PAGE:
Shots In the Dark: Photos by Weegee the Famous

“This was a friendly game of Bocci”, ca. 1939 by Weegee (Arthur Fellig); © Weegee/International Center of Photography/Getty Images




Museum of Art. The IMA has stuck a sequence of stickers on the floor; follow

them like breadcrumbs and they lead to a gallery space in, of all places, the

European Collection. It's a slightly incongruous location for an exhibition of

work by an artist whose photographs have played a big part in defining 20th

century Americana. If any one person can take credit for being first at the

intersection where loneliness, desire and violence meet something called Noir,

it was the ambulance-chasing Weegee. But then, Usher Fellig — Weegee to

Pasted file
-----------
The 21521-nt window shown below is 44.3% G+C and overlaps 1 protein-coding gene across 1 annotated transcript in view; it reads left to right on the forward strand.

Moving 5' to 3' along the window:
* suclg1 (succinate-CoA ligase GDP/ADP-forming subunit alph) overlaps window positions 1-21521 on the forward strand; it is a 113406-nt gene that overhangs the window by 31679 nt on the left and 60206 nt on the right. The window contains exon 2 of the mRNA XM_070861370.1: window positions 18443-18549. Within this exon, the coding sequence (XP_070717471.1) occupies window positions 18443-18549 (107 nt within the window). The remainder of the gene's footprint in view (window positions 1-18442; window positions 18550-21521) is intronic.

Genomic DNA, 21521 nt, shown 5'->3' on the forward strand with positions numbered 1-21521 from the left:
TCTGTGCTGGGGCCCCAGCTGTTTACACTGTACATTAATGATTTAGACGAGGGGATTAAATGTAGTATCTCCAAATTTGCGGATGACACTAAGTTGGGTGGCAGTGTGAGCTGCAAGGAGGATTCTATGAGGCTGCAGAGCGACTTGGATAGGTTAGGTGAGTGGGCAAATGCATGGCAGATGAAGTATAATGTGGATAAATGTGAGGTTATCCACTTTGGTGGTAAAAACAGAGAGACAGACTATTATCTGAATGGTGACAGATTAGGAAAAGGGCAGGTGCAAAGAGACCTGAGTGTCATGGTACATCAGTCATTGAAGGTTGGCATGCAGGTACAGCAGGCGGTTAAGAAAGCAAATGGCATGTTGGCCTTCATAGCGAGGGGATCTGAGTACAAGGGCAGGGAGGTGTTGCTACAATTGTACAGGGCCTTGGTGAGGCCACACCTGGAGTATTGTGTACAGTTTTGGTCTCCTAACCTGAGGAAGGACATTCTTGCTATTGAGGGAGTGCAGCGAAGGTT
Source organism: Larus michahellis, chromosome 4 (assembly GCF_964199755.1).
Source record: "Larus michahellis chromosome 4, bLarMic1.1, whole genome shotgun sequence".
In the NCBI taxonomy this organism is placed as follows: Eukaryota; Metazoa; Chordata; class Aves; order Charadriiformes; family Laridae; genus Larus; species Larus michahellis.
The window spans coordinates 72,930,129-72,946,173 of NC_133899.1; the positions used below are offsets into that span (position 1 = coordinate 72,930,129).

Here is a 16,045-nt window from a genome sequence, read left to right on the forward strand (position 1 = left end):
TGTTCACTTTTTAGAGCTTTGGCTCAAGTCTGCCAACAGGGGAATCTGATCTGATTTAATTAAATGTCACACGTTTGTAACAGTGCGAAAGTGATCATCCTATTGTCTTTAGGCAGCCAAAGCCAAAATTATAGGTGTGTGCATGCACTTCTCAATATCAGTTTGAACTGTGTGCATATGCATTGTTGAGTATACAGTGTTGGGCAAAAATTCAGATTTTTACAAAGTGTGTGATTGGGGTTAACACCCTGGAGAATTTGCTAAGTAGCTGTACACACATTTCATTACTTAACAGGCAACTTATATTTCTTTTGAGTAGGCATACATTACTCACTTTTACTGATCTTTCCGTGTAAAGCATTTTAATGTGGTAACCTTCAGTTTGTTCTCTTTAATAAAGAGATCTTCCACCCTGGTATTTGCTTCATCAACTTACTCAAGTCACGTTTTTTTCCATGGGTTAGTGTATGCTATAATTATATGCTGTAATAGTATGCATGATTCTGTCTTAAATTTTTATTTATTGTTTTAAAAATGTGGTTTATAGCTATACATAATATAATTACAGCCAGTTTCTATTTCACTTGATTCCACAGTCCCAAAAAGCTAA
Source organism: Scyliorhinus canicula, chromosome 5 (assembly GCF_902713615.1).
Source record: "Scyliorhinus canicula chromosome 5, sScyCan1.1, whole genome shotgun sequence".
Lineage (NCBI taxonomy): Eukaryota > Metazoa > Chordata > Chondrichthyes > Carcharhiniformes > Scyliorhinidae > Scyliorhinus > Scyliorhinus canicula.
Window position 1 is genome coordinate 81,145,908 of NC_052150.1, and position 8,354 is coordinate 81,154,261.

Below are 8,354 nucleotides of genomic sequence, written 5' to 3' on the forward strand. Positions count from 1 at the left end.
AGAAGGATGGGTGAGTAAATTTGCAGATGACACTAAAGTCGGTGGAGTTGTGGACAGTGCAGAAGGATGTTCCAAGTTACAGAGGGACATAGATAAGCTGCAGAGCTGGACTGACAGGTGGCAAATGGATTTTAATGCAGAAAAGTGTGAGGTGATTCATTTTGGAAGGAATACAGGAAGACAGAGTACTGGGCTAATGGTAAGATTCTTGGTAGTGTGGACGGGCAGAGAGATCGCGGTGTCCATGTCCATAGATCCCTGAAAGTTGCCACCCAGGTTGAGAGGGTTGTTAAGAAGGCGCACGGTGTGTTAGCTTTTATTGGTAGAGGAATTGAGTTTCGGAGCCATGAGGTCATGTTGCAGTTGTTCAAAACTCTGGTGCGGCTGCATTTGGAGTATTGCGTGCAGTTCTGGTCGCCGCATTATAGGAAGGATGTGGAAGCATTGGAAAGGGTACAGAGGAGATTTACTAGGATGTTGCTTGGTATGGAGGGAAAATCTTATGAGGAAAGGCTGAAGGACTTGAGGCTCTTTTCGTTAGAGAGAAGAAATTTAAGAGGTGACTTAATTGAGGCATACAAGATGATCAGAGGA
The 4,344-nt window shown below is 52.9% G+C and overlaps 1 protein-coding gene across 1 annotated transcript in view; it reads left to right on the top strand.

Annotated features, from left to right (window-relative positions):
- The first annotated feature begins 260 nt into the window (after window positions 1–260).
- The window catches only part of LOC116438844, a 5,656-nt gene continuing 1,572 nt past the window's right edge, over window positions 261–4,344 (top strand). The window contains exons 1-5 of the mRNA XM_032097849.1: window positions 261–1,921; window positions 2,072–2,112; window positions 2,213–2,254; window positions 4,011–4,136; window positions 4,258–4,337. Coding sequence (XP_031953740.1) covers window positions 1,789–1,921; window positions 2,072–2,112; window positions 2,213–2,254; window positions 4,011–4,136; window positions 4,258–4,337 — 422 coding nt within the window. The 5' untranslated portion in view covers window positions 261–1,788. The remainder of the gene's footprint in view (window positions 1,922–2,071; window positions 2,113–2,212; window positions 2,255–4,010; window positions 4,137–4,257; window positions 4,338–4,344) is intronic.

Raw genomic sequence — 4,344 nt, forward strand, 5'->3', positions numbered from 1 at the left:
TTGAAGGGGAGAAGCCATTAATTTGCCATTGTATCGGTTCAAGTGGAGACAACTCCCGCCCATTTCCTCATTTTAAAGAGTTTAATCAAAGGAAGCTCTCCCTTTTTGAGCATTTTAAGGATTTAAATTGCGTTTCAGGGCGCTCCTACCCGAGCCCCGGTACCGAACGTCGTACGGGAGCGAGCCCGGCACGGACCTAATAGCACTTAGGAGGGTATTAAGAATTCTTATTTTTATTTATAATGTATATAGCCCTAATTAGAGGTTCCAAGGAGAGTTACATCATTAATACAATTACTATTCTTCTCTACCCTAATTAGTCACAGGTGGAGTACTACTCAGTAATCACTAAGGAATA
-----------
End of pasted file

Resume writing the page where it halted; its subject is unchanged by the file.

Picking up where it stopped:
the rest of us — was a Ukrainian immigrant, whose eye for his adopted country

and, in particular, New York City was not only fresh but raw.

It is

the IMA's great good fortune to have acquired a treasure-trove of Weegee's

photographs for its collection and the selection currently on view, while

modest, does a worthwhile job of showing that Weegee's interests extended well

beyond his famous crime scene images.


pictures here span the 1940s through 1960 and include shots of people sleeping

in movie theaters, sideshow performers, dancers and crowd scenes, as well as a

selection of deliberately distorted shots. Although Weegee is readily pegged as

a chronicler of visceral America, these pictures remind us that he was also

fascinated by this country's transplanted character. Face after face finds the

old country uprooted, thrown against the wall of something bright and new and



Jan. 23, 2011;


Recommended for you